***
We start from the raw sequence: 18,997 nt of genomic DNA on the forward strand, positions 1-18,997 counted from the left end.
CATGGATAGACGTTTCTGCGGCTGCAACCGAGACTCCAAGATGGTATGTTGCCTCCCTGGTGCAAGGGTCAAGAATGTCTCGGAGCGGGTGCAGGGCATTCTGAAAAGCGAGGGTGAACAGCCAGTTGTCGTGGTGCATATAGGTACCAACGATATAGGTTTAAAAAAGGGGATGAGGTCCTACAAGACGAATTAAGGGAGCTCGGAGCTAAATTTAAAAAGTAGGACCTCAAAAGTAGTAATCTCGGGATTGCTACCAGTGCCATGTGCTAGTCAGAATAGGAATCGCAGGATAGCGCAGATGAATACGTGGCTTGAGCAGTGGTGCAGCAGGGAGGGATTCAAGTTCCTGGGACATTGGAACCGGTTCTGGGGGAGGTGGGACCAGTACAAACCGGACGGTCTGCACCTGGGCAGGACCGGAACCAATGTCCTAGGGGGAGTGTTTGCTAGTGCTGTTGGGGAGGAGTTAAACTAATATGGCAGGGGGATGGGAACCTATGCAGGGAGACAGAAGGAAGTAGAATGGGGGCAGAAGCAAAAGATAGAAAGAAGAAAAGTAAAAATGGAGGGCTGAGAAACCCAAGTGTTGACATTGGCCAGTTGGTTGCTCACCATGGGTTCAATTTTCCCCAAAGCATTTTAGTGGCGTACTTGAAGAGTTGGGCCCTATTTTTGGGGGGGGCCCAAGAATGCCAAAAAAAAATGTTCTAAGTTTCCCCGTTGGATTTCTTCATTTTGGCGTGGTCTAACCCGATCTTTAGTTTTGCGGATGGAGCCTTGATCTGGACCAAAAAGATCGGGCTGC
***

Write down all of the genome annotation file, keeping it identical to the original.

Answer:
We start from the raw sequence: 18,997 nt of genomic DNA on the forward strand, positions 1-18,997 counted from the left end.
CATGGATAGACGTTTCTGCGGCTGCAACCGAGACTCCAAGATGGTATGTTGCCTCCCTGGTGCAAGGGTCAAGAATGTCTCGGAGCGGGTGCAGGGCATTCTGAAAAGCGAGGGTGAACAGCCAGTTGTCGTGGTGCATATAGGTACCAACGATATAGGTTTAAAAAAGGGGATGAGGTCCTACAAGACGAATTAAGGGAGCTCGGAGCTAAATTTAAAAAGTAGGACCTCAAAAGTAGTAATCTCGGGATTGCTACCAGTGCCATGTGCTAGTCAGAATAGGAATCGCAGGATAGCGCAGATGAATACGTGGCTTGAGCAGTGGTGCAGCAGGGAGGGATTCAAGTTCCTGGGACATTGGAACCGGTTCTGGGGGAGGTGGGACCAGTACAAACCGGACGGTCTGCACCTGGGCAGGACCGGAACCAATGTCCTAGGGGGAGTGTTTGCTAGTGCTGTTGGGGAGGAGTTAAACTAATATGGCAGGGGGATGGGAACCTATGCAGGGAGACAGAAGGAAGTAGAATGGGGGCAGAAGCAAAAGATAGAAAGAAGAAAAGTAAAAATGGAGGGCTGAGAAACCCAAGTGTTGACATTGGCCAGTTGGTTGCTCACCATGGGTTCAATTTTCCCCAAAGCATTTTAGTGGCGTACTTGAAGAGTTGGGCCCTATTTTTGGGGGGGGCCCAAGAATGCCAAAAAAAAATGTTCTAAGTTTCCCCGTTGGATTTCTTCATTTTGGCGTGGTCTAACCCGATCTTTAGTTTTGCGGATGGAGCCTTGATCTGGACCAAAAAGATCGGGCTGC